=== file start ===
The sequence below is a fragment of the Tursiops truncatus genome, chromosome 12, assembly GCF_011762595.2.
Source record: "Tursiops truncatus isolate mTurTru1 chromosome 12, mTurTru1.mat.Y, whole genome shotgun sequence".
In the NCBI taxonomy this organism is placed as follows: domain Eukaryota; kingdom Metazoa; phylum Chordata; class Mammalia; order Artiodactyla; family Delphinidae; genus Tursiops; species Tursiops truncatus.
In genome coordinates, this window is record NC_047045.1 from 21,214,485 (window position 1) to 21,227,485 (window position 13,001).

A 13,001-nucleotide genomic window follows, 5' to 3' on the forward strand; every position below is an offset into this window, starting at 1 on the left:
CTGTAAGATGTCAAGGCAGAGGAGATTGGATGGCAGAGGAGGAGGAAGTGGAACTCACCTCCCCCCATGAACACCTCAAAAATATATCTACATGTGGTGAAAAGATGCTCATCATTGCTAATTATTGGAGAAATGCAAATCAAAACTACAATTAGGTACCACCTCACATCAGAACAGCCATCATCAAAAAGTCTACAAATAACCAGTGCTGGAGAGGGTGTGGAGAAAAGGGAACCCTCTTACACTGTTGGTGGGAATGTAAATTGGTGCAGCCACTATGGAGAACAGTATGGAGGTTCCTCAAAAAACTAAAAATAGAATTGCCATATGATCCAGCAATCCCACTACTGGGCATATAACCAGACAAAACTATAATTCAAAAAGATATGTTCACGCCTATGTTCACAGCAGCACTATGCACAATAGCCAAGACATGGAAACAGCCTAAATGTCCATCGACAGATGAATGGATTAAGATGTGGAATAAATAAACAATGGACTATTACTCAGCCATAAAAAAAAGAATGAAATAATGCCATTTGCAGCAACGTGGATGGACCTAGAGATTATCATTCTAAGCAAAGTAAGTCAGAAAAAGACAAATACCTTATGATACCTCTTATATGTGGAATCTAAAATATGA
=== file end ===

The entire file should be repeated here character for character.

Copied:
The sequence below is a fragment of the Tursiops truncatus genome, chromosome 12, assembly GCF_011762595.2.
Source record: "Tursiops truncatus isolate mTurTru1 chromosome 12, mTurTru1.mat.Y, whole genome shotgun sequence".
In the NCBI taxonomy this organism is placed as follows: domain Eukaryota; kingdom Metazoa; phylum Chordata; class Mammalia; order Artiodactyla; family Delphinidae; genus Tursiops; species Tursiops truncatus.
In genome coordinates, this window is record NC_047045.1 from 21,214,485 (window position 1) to 21,227,485 (window position 13,001).

A 13,001-nucleotide genomic window follows, 5' to 3' on the forward strand; every position below is an offset into this window, starting at 1 on the left:
CTGTAAGATGTCAAGGCAGAGGAGATTGGATGGCAGAGGAGGAGGAAGTGGAACTCACCTCCCCCCATGAACACCTCAAAAATATATCTACATGTGGTGAAAAGATGCTCATCATTGCTAATTATTGGAGAAATGCAAATCAAAACTACAATTAGGTACCACCTCACATCAGAACAGCCATCATCAAAAAGTCTACAAATAACCAGTGCTGGAGAGGGTGTGGAGAAAAGGGAACCCTCTTACACTGTTGGTGGGAATGTAAATTGGTGCAGCCACTATGGAGAACAGTATGGAGGTTCCTCAAAAAACTAAAAATAGAATTGCCATATGATCCAGCAATCCCACTACTGGGCATATAACCAGACAAAACTATAATTCAAAAAGATATGTTCACGCCTATGTTCACAGCAGCACTATGCACAATAGCCAAGACATGGAAACAGCCTAAATGTCCATCGACAGATGAATGGATTAAGATGTGGAATAAATAAACAATGGACTATTACTCAGCCATAAAAAAAAGAATGAAATAATGCCATTTGCAGCAACGTGGATGGACCTAGAGATTATCATTCTAAGCAAAGTAAGTCAGAAAAAGACAAATACCTTATGATACCTCTTATATGTGGAATCTAAAATATGA